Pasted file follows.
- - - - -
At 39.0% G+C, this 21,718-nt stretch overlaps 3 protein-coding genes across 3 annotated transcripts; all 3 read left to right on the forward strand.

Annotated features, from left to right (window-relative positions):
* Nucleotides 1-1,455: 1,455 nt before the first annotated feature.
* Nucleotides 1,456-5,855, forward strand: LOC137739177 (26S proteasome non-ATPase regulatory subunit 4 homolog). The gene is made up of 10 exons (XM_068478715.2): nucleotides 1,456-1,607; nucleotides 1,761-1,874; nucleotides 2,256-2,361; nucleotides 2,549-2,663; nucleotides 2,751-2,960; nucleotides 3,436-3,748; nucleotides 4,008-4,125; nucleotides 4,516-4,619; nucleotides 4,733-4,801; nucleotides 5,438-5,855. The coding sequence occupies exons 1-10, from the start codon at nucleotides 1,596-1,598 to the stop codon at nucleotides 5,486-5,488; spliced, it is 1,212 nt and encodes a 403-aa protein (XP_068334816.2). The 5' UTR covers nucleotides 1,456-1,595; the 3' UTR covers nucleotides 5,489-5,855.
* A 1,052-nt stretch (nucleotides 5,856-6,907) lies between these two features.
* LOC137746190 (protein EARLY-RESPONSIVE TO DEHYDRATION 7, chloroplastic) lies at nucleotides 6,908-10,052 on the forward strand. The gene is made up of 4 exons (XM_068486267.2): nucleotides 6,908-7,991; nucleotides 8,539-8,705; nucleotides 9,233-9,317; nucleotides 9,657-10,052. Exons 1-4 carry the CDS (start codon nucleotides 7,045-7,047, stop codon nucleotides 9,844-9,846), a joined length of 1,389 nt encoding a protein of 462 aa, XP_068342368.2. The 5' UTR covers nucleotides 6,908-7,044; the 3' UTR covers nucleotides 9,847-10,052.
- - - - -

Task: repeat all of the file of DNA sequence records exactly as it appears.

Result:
At 39.0% G+C, this 21,718-nt stretch overlaps 3 protein-coding genes across 3 annotated transcripts; all 3 read left to right on the forward strand.

Annotated features, from left to right (window-relative positions):
* Nucleotides 1-1,455: 1,455 nt before the first annotated feature.
* Nucleotides 1,456-5,855, forward strand: LOC137739177 (26S proteasome non-ATPase regulatory subunit 4 homolog). The gene is made up of 10 exons (XM_068478715.2): nucleotides 1,456-1,607; nucleotides 1,761-1,874; nucleotides 2,256-2,361; nucleotides 2,549-2,663; nucleotides 2,751-2,960; nucleotides 3,436-3,748; nucleotides 4,008-4,125; nucleotides 4,516-4,619; nucleotides 4,733-4,801; nucleotides 5,438-5,855. The coding sequence occupies exons 1-10, from the start codon at nucleotides 1,596-1,598 to the stop codon at nucleotides 5,486-5,488; spliced, it is 1,212 nt and encodes a 403-aa protein (XP_068334816.2). The 5' UTR covers nucleotides 1,456-1,595; the 3' UTR covers nucleotides 5,489-5,855.
* A 1,052-nt stretch (nucleotides 5,856-6,907) lies between these two features.
* LOC137746190 (protein EARLY-RESPONSIVE TO DEHYDRATION 7, chloroplastic) lies at nucleotides 6,908-10,052 on the forward strand. The gene is made up of 4 exons (XM_068486267.2): nucleotides 6,908-7,991; nucleotides 8,539-8,705; nucleotides 9,233-9,317; nucleotides 9,657-10,052. Exons 1-4 carry the CDS (start codon nucleotides 7,045-7,047, stop codon nucleotides 9,844-9,846), a joined length of 1,389 nt encoding a protein of 462 aa, XP_068342368.2. The 5' UTR covers nucleotides 6,908-7,044; the 3' UTR covers nucleotides 9,847-10,052.